It took more than 18 months, but Mike Hargrove finally got the four victories he needed to reach the 1,000-win milestone in his managerial career.
When the Orioles fired him at the end of the 2003 season, Hargrove was stuck on win No. 996. His fourth as the manager of the Seattle Mariners came Wednesday, a 2-1 win over the Royals.
He joked afterward that if all of his wins had been as close as that one, "I'd be dead."
Hargrove began his managerial career in 1991 with Cleveland and won 721 games with the Indians before being dismissed in 1999. He compiled a 275-372 mark with the Orioles from 2000 to '03.
He is the 51st manager in big-league history to win 1,000. When asked the difference between his first year managing and now, Hargrove said: "I'm about 50 pounds heavier."
The team had a champagne toast for Hargrove after the game. Reliever Jeff Nelson took it a step further by sneaking up behind his manager and pouring champagne on Hargrove's head.
Unless the Mariners have the greatest season in history, Hargrove will also visit the flip side of the milestone this year: 1,000 defeats. He entered the season with 963 losses in his career.
Silva's fine, for now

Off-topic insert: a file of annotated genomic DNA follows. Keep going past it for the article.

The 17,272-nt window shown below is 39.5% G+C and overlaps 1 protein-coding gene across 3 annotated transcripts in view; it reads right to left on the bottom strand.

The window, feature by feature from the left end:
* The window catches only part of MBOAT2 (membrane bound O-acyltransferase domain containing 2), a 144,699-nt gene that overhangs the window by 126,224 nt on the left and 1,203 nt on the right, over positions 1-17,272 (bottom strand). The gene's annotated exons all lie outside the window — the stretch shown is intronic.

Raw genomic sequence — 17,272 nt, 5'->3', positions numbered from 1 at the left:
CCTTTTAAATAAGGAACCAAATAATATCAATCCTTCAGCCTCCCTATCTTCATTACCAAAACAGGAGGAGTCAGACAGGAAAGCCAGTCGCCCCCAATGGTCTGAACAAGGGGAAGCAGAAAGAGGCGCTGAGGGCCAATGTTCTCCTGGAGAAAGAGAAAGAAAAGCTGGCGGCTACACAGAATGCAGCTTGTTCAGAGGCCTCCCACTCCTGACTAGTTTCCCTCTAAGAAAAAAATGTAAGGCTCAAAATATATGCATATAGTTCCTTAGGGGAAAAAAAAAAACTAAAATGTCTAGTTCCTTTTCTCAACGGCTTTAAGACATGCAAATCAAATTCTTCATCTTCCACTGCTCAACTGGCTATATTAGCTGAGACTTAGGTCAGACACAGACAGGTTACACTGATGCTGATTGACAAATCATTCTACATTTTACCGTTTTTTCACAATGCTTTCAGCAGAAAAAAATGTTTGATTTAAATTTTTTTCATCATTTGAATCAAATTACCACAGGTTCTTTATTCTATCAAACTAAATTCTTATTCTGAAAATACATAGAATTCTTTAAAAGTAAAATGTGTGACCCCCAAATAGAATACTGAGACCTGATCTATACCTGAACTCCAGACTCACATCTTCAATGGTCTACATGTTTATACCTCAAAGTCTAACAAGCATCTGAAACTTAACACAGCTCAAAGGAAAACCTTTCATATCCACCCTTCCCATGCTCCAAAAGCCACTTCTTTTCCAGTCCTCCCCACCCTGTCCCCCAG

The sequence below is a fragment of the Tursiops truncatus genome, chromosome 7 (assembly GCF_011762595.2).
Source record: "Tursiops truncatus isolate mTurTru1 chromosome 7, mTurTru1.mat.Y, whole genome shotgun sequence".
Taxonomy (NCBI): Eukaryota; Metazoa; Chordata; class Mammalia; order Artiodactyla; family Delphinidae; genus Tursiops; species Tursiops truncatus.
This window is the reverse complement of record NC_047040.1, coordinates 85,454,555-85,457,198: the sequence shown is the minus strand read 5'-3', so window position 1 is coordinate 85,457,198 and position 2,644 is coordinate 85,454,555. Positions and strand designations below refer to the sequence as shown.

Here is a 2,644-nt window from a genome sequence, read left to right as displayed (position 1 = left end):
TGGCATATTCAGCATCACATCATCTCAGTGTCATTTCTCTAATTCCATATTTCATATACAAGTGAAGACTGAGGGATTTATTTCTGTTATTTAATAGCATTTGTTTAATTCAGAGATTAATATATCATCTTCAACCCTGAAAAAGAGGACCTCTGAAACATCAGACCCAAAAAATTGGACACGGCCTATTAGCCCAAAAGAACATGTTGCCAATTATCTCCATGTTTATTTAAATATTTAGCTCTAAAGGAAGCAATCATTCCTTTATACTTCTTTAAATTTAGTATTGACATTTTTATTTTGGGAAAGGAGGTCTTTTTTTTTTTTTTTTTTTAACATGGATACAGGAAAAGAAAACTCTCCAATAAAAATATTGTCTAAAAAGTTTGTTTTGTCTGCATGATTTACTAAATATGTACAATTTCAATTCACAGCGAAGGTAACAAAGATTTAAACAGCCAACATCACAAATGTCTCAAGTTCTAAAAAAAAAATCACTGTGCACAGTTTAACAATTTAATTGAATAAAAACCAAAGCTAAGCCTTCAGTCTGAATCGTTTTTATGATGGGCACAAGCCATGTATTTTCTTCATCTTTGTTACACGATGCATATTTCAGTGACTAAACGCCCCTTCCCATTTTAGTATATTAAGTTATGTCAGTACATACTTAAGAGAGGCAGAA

Carlos Silva and his balky right knee had a crazy week. Silva, the Minnesota Twins' No. 3 starter and a 14-game winner last year, has been bothered by a hamstring injury that he thought might be causing him pain in his right knee.
He had a magnetic resonance imaging exam, which, to the shock of the organization, revealed a 70 percent tear of his medial meniscus. Surgery on the damaged area and subsequent rehab would cost him two to three months.
On further review, team doctors decided a clean-up procedure might allow him to get back within three to eight weeks. The Houston Astros' doctor was asked to give his opinion and it was then decided Silva couldn't do any more damage and wouldn't need any procedures until after the season.
It looks as if his trip to the 15-day disabled list may not have been necessary. He's expected to pitch for the Twins on Friday.
Hafner's big plans
Cleveland Indians designated hitter Travis Hafner signed a three-year, $7 million contract extension with the team this week. Hafner, nicknamed "Pronk" (half project, half donkey), said the first thing he is going to buy is "a couple of wrestling T-shirts."
Scarcity of Alomars
When Sandy Alomar made his Texas debut at nearly age 39, he officially became the oldest catcher to play for the Rangers, passing Jim Sundberg and Chad Kreuter, bought of whom also caught for the team at 38. Alomar will turn 39 in June.
How much money would you have made if you had bet someone a decade ago that the injury-prone Alomar would outlast his younger brother in the big leagues? Second baseman Roberto Alomar, 36, recently retired.
White Sox slugger Frank Thomas had a cortisone shot in a tendon in his left foot this week as he tries to continue to come back from ankle surgery. There is no timetable for his return.
Compiled from interviews, wire services and reports from other newspapers.